Time will tell, Melissa. Still no word on levy caps.
Anonymous said…
Speaking of the PDC, I've been looking for the PDC filings for Washington's Paramount Duty but can't seem to find anything. They're clearly engaged in grassroots lobbying per the definition at the PDC website: https://www.pdc.wa.gov/learn/publications/lobbyist-instructions/grass-roots-lobbying.

Does anyone know the name they've filed under? It's not under any name I can find.

Curious Parent
Why don't you just ask them, Curious Parent? They're pretty accessible.
LEV Supported said…
S. Shore librarian will be reduced to half time. This school receives an extra one million dollars per year. The school received an additional $600K for social and emotional leaning. Other low income schools do not receive this benefit.

I am inclined to support other school low income schools.
Anonymous said…
I thought you were giving up on all things SPS?

Watching too
Curious Parent,

Washington's Paramount Duty has, well, dutifully been filing our L6 forms with the PDC. The PDC website can be a bit byzantine and things are not always easy to find. However, this link should work:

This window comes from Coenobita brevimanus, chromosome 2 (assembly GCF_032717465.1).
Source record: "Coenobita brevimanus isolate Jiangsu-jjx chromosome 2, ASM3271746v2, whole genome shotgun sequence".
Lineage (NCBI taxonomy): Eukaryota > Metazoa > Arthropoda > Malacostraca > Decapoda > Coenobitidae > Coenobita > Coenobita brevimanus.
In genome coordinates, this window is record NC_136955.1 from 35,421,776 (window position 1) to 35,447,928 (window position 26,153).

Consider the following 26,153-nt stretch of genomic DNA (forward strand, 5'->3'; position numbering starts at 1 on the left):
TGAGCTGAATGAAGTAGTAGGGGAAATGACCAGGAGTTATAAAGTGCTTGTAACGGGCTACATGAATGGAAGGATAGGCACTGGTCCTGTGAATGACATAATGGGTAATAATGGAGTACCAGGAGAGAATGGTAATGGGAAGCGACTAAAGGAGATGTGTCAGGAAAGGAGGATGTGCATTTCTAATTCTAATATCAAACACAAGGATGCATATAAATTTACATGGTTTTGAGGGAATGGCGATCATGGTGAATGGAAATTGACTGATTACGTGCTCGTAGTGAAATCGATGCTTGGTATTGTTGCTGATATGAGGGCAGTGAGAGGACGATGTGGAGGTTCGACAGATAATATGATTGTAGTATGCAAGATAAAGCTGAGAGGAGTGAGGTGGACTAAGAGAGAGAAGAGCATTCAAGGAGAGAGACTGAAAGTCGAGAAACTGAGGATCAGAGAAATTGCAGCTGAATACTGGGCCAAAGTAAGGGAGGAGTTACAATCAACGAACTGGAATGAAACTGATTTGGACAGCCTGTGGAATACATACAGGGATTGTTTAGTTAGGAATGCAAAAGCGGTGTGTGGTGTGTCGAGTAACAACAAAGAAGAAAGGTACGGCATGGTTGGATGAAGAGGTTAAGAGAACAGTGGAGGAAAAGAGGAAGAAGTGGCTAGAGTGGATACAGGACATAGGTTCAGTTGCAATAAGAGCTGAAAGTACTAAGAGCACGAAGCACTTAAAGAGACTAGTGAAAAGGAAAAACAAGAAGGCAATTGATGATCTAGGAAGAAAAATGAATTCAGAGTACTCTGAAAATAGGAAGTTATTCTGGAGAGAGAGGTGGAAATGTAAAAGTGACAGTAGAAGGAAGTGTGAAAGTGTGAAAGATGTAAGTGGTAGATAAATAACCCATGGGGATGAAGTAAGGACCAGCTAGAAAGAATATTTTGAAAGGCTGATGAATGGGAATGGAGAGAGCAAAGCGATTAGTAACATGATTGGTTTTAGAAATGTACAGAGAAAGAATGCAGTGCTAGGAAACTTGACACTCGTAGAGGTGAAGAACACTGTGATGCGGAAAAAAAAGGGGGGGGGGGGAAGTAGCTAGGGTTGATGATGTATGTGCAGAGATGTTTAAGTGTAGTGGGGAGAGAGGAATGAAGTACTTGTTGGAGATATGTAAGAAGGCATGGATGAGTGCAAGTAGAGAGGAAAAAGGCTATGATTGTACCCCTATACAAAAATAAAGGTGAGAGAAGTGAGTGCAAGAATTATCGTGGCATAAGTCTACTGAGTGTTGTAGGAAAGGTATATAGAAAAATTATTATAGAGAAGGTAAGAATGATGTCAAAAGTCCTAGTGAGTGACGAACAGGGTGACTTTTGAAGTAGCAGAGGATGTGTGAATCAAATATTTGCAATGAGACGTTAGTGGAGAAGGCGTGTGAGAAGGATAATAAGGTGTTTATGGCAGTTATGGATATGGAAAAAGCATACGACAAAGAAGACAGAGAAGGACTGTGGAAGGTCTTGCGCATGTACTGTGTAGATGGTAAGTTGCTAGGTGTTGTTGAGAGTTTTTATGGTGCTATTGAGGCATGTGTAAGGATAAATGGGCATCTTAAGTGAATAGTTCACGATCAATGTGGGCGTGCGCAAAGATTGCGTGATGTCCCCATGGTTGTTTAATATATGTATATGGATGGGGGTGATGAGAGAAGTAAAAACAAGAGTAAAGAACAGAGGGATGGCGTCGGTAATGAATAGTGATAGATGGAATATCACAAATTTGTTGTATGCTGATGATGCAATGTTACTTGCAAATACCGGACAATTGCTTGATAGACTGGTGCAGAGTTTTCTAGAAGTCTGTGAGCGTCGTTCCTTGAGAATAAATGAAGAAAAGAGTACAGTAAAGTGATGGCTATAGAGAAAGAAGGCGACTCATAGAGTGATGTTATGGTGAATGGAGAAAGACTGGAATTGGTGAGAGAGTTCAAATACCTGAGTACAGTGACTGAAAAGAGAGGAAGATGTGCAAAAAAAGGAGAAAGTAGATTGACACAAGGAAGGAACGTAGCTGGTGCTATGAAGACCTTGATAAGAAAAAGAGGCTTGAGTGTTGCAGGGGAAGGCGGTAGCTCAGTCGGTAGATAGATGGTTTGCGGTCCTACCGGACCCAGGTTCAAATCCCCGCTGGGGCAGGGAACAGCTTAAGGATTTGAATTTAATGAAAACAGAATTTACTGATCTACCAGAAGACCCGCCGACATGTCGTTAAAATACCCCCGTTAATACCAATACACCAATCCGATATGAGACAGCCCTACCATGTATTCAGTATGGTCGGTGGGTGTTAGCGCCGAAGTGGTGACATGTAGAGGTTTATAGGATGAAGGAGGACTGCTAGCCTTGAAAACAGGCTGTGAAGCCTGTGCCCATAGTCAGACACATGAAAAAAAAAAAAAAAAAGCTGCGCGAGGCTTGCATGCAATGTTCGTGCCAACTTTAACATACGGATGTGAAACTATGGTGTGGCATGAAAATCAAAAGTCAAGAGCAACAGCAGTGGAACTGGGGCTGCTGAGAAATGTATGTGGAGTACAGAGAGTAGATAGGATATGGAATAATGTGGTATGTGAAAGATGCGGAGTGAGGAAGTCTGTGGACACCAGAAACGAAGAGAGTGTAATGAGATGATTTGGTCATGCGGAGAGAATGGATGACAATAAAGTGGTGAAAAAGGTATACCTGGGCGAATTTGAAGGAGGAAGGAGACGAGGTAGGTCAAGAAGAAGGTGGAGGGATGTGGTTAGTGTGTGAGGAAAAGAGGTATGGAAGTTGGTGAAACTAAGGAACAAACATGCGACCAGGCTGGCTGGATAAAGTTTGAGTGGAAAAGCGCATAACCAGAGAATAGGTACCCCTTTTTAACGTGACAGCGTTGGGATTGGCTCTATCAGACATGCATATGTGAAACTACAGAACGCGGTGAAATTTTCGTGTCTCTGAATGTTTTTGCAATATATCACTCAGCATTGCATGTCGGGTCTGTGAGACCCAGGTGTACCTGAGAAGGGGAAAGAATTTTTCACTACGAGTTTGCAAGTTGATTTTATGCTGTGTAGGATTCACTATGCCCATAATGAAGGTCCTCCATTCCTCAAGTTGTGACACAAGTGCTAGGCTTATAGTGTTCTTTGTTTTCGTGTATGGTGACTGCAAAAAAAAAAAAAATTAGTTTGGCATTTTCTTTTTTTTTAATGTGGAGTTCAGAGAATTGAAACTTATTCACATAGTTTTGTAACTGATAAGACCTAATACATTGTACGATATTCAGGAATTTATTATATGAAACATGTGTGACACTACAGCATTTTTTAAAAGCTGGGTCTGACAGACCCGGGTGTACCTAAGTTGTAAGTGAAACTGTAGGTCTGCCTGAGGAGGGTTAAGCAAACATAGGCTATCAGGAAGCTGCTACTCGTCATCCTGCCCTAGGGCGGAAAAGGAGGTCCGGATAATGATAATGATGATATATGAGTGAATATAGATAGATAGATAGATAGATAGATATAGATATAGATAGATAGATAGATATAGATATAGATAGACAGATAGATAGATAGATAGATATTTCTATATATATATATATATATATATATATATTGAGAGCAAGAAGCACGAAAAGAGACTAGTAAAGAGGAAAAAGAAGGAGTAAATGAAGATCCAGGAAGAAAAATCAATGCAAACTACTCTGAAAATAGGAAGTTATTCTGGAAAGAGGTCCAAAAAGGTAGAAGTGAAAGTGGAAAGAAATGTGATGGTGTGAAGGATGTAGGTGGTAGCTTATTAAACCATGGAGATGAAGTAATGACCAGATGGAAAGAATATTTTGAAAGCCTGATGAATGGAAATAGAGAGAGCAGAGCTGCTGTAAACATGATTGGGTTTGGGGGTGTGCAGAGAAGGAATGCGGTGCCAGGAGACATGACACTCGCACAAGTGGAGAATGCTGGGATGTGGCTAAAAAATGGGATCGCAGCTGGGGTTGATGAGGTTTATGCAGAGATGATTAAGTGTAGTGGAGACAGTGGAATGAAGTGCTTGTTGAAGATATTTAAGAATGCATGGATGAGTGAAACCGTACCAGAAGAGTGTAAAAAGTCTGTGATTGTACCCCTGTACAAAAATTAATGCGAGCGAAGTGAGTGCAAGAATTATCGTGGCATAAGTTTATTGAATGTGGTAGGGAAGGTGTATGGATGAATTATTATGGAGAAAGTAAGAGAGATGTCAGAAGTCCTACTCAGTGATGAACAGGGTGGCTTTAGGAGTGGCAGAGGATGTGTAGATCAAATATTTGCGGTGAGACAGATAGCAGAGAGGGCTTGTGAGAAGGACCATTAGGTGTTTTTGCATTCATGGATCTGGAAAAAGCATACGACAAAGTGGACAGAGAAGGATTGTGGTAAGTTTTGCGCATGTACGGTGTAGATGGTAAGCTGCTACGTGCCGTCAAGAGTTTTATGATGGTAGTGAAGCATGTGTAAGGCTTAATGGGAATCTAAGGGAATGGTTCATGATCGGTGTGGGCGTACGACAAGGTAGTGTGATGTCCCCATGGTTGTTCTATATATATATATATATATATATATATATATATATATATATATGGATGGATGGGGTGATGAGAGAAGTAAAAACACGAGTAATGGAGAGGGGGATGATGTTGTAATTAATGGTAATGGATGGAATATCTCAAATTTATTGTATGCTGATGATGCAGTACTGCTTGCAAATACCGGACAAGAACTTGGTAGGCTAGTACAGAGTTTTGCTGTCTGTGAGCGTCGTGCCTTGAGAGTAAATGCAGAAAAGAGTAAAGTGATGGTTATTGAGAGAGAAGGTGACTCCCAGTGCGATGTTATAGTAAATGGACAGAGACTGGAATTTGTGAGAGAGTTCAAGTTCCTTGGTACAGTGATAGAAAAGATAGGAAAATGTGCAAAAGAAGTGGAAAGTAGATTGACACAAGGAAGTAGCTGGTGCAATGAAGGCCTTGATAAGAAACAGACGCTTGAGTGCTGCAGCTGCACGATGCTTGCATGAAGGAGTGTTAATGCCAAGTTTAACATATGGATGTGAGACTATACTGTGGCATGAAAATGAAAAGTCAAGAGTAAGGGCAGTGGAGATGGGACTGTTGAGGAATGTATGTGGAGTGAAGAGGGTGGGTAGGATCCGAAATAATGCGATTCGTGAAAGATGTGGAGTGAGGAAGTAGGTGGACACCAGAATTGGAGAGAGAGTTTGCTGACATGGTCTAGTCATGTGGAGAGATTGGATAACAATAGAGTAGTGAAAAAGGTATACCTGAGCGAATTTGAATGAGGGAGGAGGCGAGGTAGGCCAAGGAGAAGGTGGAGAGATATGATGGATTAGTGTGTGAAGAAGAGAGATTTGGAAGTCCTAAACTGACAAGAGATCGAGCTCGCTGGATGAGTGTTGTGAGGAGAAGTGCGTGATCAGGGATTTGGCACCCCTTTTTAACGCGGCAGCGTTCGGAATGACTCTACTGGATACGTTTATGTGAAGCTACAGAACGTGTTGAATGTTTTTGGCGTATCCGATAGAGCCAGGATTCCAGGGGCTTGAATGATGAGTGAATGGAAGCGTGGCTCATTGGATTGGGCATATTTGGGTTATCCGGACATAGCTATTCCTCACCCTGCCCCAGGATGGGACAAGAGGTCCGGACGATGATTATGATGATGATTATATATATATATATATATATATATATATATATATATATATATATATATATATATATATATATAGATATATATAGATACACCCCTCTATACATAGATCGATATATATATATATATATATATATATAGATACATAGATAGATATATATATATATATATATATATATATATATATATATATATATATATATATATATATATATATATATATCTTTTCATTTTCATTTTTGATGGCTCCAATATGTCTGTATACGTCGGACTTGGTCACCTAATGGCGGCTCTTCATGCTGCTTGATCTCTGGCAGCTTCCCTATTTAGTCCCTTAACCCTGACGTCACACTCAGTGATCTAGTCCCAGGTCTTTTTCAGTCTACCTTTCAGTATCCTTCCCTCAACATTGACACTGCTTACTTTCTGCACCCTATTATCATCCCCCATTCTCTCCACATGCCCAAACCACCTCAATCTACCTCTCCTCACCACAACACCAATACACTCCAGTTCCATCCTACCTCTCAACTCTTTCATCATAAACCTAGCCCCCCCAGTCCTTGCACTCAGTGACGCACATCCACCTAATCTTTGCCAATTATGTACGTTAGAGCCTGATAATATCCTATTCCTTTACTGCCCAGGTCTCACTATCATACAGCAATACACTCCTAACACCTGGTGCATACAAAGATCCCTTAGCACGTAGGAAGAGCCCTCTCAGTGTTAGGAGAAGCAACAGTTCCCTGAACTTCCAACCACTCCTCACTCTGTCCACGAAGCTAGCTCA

Are there any particular questions I can answer for you, keeping in mind I'm not the one actually compiling or filing?

Also, making the South Shore librarian half-time is appalling, especially when there have been numerous articles written about the inequities of how libraries are (or are not) supported by SPS. And just this week the central staff asked for yet another consultant. Who will say "no" and demand that money go to classrooms rather than consultants?
Anonymous said…
Well Eat It, there is this thing called separation of church and state. Maybe you have heard of it? Secondly, if they allow paying religious schools with tax dollars, then they'll have to allow all religious schools because the government cannot support one religion over another. Be prepared to pay for Muslim, Jewish, and Pagan schools too.